Walking and inequality
What we say
People from poorer communities are more likely to be killed or injured on Britain’s roads - with those from ethnic minority groups (excluding white minorities) more at risk.
Our 'Road traffic and injury risk in ethnic minority populations' report, produced in collaboration with Agilysis, examined four groups of pedestrian casualties:
- ethnic minority (excluding white minorities) pedestrians living in deprived areas
- white pedestrians living in deprived areas
- ethnic minority (excluding white minorities) pedestrians living in non-deprived areas
- white pedestrians living in non-deprived areas.
The report finds that deprived ethnic minority (excluding white minority) pedestrians are more than three times more likely to be a casualty on Britain’s roads than white pedestrians in non-deprived areas.
Deprivation more than doubles the risk of becoming a pedestrian casualty. People from an ethnic minority (excluding non-white minorities) are 25% more likely to be a casualty than white pedestrians.
The research looked at ten years of GB collision data for correlations between risk and community deprivation and ethnicity.
This increased risk may be due, in part, to the amount of time spent as a pedestrian as people from ethnic minority groups and poorer communities are more likely to walk and less likely to have a car.
Levelling up is not just about jobs and wealth. It is also about the health and safety of our communities.
If we are serious about levelling up, we must be looking to make our streets safer for everyone.
Road safety inequality is a defining matter for our generation. We want to end it.
Findings in brief
Annual pedestrian casualties per 100,000:
Ethnic minority (excluding white minority) pedestrians living in deprived areas: 62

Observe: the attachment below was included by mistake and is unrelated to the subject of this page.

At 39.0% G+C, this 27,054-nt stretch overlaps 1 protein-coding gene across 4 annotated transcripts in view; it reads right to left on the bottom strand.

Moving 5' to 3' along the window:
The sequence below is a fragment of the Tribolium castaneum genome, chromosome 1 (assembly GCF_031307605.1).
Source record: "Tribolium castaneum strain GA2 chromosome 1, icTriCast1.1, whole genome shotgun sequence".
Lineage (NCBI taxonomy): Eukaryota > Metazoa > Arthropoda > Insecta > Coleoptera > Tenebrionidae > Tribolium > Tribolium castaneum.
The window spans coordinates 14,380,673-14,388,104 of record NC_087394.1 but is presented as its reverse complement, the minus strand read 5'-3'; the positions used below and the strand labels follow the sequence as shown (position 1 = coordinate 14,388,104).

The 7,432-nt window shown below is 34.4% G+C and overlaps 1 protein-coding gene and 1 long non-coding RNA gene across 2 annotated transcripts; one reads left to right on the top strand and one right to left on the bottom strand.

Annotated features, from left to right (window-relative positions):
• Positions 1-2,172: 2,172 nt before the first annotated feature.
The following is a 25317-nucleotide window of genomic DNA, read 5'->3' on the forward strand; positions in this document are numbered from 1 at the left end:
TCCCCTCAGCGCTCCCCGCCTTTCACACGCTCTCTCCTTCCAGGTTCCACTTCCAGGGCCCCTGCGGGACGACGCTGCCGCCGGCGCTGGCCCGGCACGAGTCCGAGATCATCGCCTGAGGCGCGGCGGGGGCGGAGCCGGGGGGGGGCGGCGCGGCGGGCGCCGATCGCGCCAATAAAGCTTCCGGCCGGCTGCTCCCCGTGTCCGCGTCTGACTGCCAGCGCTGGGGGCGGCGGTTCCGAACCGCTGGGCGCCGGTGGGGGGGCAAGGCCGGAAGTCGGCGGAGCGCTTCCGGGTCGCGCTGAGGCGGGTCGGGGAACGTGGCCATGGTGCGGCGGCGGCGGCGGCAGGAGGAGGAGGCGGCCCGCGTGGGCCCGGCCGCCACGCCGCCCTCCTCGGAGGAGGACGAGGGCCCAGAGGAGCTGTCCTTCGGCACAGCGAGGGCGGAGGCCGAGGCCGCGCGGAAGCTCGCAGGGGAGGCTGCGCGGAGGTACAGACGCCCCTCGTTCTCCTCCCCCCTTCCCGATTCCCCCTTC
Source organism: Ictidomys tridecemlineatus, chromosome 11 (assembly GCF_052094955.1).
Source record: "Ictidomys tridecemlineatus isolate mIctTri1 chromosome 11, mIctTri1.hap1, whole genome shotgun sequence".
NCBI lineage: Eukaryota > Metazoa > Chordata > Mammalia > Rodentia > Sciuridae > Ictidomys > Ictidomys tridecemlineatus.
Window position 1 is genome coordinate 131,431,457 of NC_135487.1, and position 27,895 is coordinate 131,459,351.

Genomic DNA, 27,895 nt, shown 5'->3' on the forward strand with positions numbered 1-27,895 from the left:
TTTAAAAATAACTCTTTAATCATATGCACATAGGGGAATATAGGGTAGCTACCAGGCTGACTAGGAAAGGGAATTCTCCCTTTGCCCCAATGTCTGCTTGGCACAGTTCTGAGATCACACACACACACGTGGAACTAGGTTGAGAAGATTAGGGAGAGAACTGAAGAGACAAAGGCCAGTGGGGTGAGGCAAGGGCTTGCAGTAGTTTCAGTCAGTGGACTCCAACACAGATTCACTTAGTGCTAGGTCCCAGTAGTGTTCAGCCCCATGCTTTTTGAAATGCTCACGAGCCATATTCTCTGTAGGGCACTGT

White pedestrians living in deprived areas: 48
Ethnic minority (excluding white minority) pedestrians not living in deprived areas: 24
White pedestrians not living in deprived areas: 20
What we want
Living Streets demands the adoption of a Vision Zero Strategy - that is, a target of zero deaths and serious injuries on our roads by 2030.
People make mistakes, and policies must aim to protect them from fatal errors on roads. "Zero harm" is standard for health and safety at work, it should be the same on our highways.
Councils in Blackpool, Brighton & Hove, Edinburgh & Northern Ireland agree. Let's make this nationwide.
Living Streets is calling for more research so we can better understand the causes of these worrying statistics.
"This initial analysis highlights that a problem exists but more work needs to be done to understand why it is a problem and what could be done to address these inequalities," says Agilisys Chairman, Dan Campbell.
We can start right away.
Active Travel Academy research has found that low-traffic neighbourhoods established during the coronavirus lockdown are benefitting poorer and ethnic minority communities in London, after local authorities and Transport for London used equity criteria in their planning processes.
Living Streets wants this approach be adopted nationwide, so that low-traffic neighbourhoods are targeted at areas with the greatest risk of road collisions.